A Frugal Mindset Is Money In the Bank
For Indies, financial success is about stretching every penny to cover as much as possible, both on the home front and the business front. Frugal principles are not complicated, but because they intersect with our emotional connection to money, they can be difficult to implement.
Growing up, my parents taught me very little about money. In my years as a corporate attorney, money flowed freely from my employer's account to mine, and then on to fabulous vacations, expensive dinners out, trendy clothes and extravagant gifts. Until I became a small business owner, I was never really concerned with the fact that, at some point, money actually runs out.
Fast forward to 2000, when I started this business and officially enrolled in my first semester at the School of Financial Hard Knocks. Since then, I have taken small steps every year to keep more of the money I make. I do this by minimizing credit card use, couponing like nobody's business and keeping track of every penny.
Every time I get a dollar, I do one of four specific things with it: spend it, save it, invest it or donate it. Whatever I do, I have to fit it into one of those categories and I am very intentional about doing so. I make it a point to improve my financial habits every day so I never return to my oblivious days of spending without thinking.
Since I work with lots of people who are trying to make a success of small business, but who have not developed a frugal mindset, I turned to personal financial representative and fellow Indie Chris Buford to tell me 3 things Indie Business owners must do in order to turn from their spendthrift ways.
1. Squeeze Out Every Tax Deduction. Chris says that the corporate tax rate is one of the highest tax rates there is, considering that income, property and capital gains are all heavily taxed. "The best way to offset these taxes is to squeeze out every possible business deduction you can find," say Chris.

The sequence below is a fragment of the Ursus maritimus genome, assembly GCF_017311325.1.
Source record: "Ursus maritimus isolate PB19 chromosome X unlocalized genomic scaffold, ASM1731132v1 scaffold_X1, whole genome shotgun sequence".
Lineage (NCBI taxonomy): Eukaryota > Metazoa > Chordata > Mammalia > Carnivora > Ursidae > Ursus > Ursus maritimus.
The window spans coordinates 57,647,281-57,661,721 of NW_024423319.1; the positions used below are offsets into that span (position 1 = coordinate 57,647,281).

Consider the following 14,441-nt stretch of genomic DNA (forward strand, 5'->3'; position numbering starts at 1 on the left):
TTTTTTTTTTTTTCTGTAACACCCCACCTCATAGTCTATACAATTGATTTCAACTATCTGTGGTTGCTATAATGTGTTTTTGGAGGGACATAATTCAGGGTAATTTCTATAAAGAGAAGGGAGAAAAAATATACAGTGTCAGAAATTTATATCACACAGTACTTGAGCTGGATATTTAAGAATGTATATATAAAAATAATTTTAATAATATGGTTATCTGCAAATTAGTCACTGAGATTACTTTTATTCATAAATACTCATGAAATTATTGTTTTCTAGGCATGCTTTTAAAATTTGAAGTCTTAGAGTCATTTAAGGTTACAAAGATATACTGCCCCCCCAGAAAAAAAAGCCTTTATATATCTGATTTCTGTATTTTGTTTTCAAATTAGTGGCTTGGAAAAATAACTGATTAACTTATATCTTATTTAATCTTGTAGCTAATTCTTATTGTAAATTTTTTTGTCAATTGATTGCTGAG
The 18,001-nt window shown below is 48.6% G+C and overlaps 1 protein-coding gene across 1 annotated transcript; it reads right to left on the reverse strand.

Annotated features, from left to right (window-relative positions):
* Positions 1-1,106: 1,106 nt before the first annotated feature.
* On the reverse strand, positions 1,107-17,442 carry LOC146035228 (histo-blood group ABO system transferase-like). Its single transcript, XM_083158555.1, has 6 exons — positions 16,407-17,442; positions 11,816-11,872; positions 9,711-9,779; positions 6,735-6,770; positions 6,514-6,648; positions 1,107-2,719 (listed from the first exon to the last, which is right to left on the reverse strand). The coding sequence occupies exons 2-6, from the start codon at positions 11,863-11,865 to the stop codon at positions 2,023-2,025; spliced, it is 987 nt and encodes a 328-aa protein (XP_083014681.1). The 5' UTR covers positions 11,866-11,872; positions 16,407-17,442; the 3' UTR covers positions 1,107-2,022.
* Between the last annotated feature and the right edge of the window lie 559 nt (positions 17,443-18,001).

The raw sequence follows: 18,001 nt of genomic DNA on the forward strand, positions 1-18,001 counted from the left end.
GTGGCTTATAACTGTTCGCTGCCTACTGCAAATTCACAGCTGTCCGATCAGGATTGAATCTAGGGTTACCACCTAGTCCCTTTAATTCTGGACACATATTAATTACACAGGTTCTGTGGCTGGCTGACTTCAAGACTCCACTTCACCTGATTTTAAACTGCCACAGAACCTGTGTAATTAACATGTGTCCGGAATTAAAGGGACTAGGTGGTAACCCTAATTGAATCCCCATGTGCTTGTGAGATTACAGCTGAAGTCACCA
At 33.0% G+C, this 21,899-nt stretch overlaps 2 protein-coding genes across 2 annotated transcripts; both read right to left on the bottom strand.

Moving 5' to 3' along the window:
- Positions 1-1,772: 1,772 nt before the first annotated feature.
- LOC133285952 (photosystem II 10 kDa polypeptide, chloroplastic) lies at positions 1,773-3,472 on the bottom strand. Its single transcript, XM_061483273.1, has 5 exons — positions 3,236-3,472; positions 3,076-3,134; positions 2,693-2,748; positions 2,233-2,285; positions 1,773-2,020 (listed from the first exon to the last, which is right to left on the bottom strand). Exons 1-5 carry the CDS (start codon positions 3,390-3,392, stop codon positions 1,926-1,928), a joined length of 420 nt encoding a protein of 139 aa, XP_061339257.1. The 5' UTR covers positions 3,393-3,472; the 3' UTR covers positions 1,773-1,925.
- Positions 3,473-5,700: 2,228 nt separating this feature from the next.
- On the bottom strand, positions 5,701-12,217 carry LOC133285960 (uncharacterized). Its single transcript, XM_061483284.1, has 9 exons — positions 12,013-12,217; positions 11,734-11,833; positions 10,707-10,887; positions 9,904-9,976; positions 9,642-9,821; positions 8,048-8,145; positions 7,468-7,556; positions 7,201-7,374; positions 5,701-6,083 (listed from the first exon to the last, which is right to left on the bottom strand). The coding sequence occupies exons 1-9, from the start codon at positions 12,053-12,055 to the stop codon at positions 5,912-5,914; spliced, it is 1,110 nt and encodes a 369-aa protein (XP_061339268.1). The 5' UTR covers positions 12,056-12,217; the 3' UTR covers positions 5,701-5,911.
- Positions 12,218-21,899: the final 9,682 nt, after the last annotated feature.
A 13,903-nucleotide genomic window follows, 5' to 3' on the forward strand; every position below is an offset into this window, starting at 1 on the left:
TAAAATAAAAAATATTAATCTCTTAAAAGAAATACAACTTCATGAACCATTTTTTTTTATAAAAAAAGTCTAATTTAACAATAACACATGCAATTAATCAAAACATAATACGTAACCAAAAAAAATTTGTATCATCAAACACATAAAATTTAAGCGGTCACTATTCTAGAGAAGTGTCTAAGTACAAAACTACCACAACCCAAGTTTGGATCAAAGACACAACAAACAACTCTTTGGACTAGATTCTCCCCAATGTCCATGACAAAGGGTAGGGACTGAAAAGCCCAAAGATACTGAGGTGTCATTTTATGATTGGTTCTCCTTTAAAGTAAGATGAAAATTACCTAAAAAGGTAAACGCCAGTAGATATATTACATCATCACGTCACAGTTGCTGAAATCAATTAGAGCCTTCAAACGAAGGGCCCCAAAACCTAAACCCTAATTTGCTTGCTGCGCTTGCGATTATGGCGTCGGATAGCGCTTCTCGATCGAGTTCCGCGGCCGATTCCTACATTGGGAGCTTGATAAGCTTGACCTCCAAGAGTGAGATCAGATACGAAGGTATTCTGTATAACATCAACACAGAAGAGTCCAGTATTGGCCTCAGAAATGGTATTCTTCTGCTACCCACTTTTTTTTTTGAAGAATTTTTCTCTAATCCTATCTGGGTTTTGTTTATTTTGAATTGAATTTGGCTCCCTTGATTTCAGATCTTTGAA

My accountant, Robin Herrick, CPA, PA, agrees. She makes sure every single business expense is properly identified and accounted for. In this way, not even a small deduction slips through the cracks.
2. Ditch "Extra Money" Thinking. It's human nature to think that, when we come into some unexpected cash, it's "extra money," and we are free to run out and spend it on some short term fulfillment. This mindset is encouraged by the messages we get daily now, to take our tax rebate checks to the nearest department or home improvement store and spend spend spend.
Chris says that's a decidedly bad idea. "Whether it's a stimulus check or a tax refund, any unexpected cash should be used to get a long term return, either by investing the money or using it to pay down debt." This is especially true if the money is a tax refund. "It's already your money, which the government kept all year long and interest free," he says. Debt directly inhibits the creation of wealth, says Chris, so it's especially important to eliminate it.
3. Cut Costs. With fuel and food costs rising, people are spending less. "This means that small business owners must cut back without compromising the integrity of goods and services," says Chris.
Of course saving wherever and whenever you can should be the goal all year every year, not just in a down economy. "Outsourcing things you don't have to do yourself, cutting down on overnight shipments, cutting down on hours of operation and anything to save resources must be implemented," says Chris.
So there you have it, a sort of Indie Business Mantra. Every day, repeat after me.
- What are my tax deductions today?
- There's no such thing as "extra money."
- How can I accomplish this goal for less?
What about you?
Do you have some savvy small business financial advice to offer, or a money mantra that works for you? If so, please share it in the comments section below.
Chris Buford is a personal financial representative with Allstate. He is a husband, father of 3 and seasoned real estate investor who helps families and small businesses expand their personal and business portfolios by implementing specific strategies to achieve their financial goals.
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